year olds are particularly vulnerable to loneliness and social isolation

of workers feel lonely

do not engage in activities that connect them with their colleagues

The Scope and Scale of the Problem

Isolation and loneliness is an issue that clouds the lives of many Australians. Recent studies found one in four people feel lonely, suggesting it is a growing epidemic across Australia and beyond. Furthermore, despite being commonly believed to be a problem mostly for older people, loneliness and isolation can affect people of all ages and backgrounds, with recent research suggesting that people aged 18-25 are particularly vulnerable. For many, the COVID 19 pandemic has further exacerbated the problem.

People who are lonely experience worse physical and mental health and are more likely to be depressed than non-lonely Australians, which has a significant impact on national healthcare expenditure to the tune of around $2.7 billion per year.

Whilst workplaces are developing a better understanding of the impact of poor mental health on employee performance, the links between mental health issues and loneliness is still often not well understood or discussed amongst employees and within the workplace.

The Impact of Loneliness in the Workplace

Around 37% of workers feel lonely* and around 25% do not engage in activities that connect them with their colleagues*. This is a critical issue that warrants attention from employers, due to the potential cost that this can impose on businesses.

Loneliness in the workplace is associated with poorer job performance and satisfaction, lower organisational commitment and reduced creativity. Employees who are lonely also make more mistakes than less lonely colleagues, take more sick leave, and report a higher intention to resign.

Remote working, which is projected to continue in many industries beyond the current COVID19 pandemic, makes meaningful connection with colleagues even more difficult, with less time spent face to face with colleagues than ever before.

Building workplace knowledge and awareness of social isolation and of the importance of meaningful connection is critical to ensuring staff feel empowered to reach out for help and to appropriately respond to those who need support.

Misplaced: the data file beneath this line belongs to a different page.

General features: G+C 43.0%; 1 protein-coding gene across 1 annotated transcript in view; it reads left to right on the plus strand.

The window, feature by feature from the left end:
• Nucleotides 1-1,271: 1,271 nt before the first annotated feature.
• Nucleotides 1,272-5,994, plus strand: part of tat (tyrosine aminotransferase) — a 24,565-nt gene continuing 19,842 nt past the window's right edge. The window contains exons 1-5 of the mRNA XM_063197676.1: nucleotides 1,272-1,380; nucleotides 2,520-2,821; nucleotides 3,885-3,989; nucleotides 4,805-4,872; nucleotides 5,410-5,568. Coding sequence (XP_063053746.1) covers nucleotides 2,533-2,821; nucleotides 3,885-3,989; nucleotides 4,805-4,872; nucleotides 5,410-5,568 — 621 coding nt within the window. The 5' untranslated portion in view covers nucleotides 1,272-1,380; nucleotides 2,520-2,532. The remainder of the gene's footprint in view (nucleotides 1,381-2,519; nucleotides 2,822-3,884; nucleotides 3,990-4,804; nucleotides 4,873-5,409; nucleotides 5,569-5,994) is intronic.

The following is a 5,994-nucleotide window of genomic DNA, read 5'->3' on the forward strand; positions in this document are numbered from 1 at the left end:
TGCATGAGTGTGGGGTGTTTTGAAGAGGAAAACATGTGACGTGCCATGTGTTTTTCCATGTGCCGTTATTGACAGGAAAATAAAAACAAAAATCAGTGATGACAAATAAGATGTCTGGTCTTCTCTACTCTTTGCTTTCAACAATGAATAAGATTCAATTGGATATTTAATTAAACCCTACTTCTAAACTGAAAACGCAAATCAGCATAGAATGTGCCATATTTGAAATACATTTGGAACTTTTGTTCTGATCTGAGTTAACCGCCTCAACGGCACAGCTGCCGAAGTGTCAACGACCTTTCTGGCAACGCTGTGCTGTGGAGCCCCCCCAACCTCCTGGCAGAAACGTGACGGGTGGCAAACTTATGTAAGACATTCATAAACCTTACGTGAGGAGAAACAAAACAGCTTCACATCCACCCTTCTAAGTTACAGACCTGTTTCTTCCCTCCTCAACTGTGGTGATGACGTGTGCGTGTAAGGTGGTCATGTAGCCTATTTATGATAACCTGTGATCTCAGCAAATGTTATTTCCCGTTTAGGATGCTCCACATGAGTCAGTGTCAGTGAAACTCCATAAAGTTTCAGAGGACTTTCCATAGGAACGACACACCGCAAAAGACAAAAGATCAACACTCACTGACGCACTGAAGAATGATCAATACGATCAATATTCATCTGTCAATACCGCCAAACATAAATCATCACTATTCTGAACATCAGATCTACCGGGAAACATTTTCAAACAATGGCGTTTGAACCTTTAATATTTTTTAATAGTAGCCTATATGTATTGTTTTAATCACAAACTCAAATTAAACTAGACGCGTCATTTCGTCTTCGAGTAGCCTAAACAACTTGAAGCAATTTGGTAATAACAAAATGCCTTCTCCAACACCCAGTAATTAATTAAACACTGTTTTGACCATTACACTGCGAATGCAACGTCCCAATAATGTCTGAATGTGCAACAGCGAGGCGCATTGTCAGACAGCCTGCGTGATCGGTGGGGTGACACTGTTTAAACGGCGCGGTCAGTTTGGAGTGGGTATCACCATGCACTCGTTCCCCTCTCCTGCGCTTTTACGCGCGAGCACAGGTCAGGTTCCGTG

*Source: Michelle Lim, Loneliness researcher, Swinburne University, Chair & Scientific Chair ‘Ending Loneliness Together’.

What Happens at an Open Support ‘Creating Connections’ Briefings

We can help your workplace start the conversation.

Our briefings are conducted by a member of our Open Support Team who is an expert in the Loneliness and Social Isolation Space. It runs for 45mins to allow for question time. We suggest that the corporate organization organizes a morning tea or lunch and learn. We also suggest making it compulsory so people do not feel embarrassed to attend and the knowledge is shared with all.

We can also proceed in an online environment should lockdowns be in place or if this was preferred.

During the briefing we will discuss:

  • What is social isolation and loneliness and what is the difference?
  • Common myths and misconceptions about isolation and loneliness
  • Who is at risk and what are the effects on physical and mental health and workplace performance?
  • Practical tips to prevent or respond to loneliness in yourself and others
  • What help is available
  • What is the Open Support Community Connections Program

Our briefings will also introduce employees to the Open Support Employee Engagement opportunities through our Community Connections Program.

Become a Community Connections Phone Volunteer

For many, our Community Connections program is the only opportunity for social connection with others. Through regular connection by phone or video call, you could help others to gain a sense of belonging and feel part of the community. For a time commitment as little as one hour a week, you will experience the satisfaction of helping others and become a vital and valued member of community. We offer support and training to all volunteers.

Join the Open Support Community Connections Program^

Our approach is person-centred and tailored to your unique interests and lifestyle. Participants have access to a Social Support Case Manager who will work with you to identify strategies and gain access to opportunities to build lasting and meaningful connection with the community you choose. We offer support in 1:1 and group settings and will work with you to develop your social confidence and skills.

^All enquiries will be assessed for suitability prior to joining the program

Build lasting and meaningful connection,
with the community you choose

For more information, please go opensupport.org.au/our-programs/social-isolation or contact our team at info@opensupport.org.au